Scientists find simple nutritional supplement may suppress multiple sclerosis attacks in new study

Can a nutritional supplement suppress multiple sclerosis symptoms? Check out the September 30, 2011 news release, “Glucosamine-like supplement suppresses multiple sclerosis attacks.” The University of California, Irvine study shows the promise of metabolic therapy for autoimmune diseases.

And in the Sacramento-Davis regional area, The University of California, Davis also studies multiple sclerosis. See the article, Nerve and Brain Cell Research. Check out the article on the research at UC Davis, “A possible new target for treatment of multiple sclerosis.” That study is published in Nature Medicine online, 27 March 2011, doi: 10.1038/nm.2324. Also see the study, “A reversible form of axon damage in experimental autoimmune encephalomyelitis and multiple sclerosis.”

In New Study, Dietary Supplement Suppresses the Damaging Autoimmune Response of Multiple Sclerosis: oral N-acetylglucosamine (GlcNAc)

In the latest University of California, Irvine study of September 2011, researchers found that a glucosamine-like dietary supplement suppresses the damaging autoimmune response seen in multiple sclerosis, according to a UC Irvine study. The University of California, Irvine’s Dr. Michael Demetriou, Ani Grigorian and others found that oral N-acetylglucosamine (GlcNAc), which is similar to but more effective than the widely available glucosamine, inhibited the growth and function of abnormal T-cells that in MS incorrectly direct the immune system to attack and break down central nervous system tissue that insulates nerves.

Check out the full study as the results appear online in The Journal of Biological Chemistry. Earlier this year, Demetriou and colleagues discovered that environmental and inherited risk factors associated with MS — previously poorly understood and not known to be connected — converge to affect how specific sugars are added to proteins regulating the disease.

“This sugar-based supplement corrects a genetic defect that induces cells to attack the body in MS,” said Demetriou, associate professor of neurology and microbiology & molecular genetics, according to the news release, “making metabolic therapy a rational approach that differs significantly from currently available treatments.” Virtually all proteins on the surface of cells, including immune cells such as T-cells, are modified by complex sugar molecules of variable sizes and composition. Recent studies have linked changes in these sugars to T-cell hyperactivity and autoimmune disease.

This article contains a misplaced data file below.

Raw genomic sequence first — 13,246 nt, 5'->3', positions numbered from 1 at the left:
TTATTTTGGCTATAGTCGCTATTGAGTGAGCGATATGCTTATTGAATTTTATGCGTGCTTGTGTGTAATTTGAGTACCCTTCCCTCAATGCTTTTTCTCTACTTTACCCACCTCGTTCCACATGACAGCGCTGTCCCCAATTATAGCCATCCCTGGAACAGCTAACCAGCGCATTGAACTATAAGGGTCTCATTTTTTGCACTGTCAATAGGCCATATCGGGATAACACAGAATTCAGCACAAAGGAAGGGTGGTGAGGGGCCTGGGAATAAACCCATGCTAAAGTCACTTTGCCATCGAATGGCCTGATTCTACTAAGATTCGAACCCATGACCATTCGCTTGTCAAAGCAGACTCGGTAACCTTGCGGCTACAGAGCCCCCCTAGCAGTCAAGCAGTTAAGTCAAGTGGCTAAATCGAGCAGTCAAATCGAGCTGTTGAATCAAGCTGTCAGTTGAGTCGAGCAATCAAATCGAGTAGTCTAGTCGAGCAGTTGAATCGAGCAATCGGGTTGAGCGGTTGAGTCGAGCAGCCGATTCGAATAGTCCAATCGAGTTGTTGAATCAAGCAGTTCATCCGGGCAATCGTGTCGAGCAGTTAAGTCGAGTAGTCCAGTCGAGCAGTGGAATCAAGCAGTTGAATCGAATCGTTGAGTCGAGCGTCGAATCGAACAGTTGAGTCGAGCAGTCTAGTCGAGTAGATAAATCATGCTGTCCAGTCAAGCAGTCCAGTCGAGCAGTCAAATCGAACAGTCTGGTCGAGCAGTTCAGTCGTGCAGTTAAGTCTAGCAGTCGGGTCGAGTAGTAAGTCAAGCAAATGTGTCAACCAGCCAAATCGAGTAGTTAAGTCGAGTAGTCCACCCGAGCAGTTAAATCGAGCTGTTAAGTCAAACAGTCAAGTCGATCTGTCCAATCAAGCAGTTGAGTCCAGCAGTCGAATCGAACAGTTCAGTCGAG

In mouse models of MS-like autoimmune disease, according to the study, Demetriou and his team found that GlcNAc given orally to those with leg weakness suppressed T-cell hyperactivity and autoimmune response by increasing sugar modifications to the T-cell proteins, thereby reversing the progression to paralysis.

The study comes right after other scientists showed the potential of GlcNAc in humans. One study reported that eight of 12 children with treatment-resistant autoimmune inflammatory bowel disease improved significantly after two years of GlcNAc therapy. No serious adverse side effects were noted.

“Together, these findings identify metabolic therapy using dietary supplements such as GlcNAc as a possible treatment for autoimmune diseases,” said Demetriou, associate director of UCI’s Multiple Sclerosis Research Center, according to the news release. “Excitement about this strategy stems from the novel mechanism for affecting T-cell function and autoimmunity — the targeting of a molecular defect promoting disease — and its availability and simplicity.”

He cautioned that more human studies are required to assess the full potential of the approach. GlcNAc supplements are available over the counter and differ from commercially popular glucosamine. People who purchase GlcNAc should consult with their doctors before use.

Lindsey Araujo and Dylan Place of UCI and Nandita N. Naidu and Biswa Choudhury of UC San Diego also participated in the research, which was funded by the National Institutes of Health and the National Multiple Sclerosis Society. For more UCI news, visit the site UCI Today.


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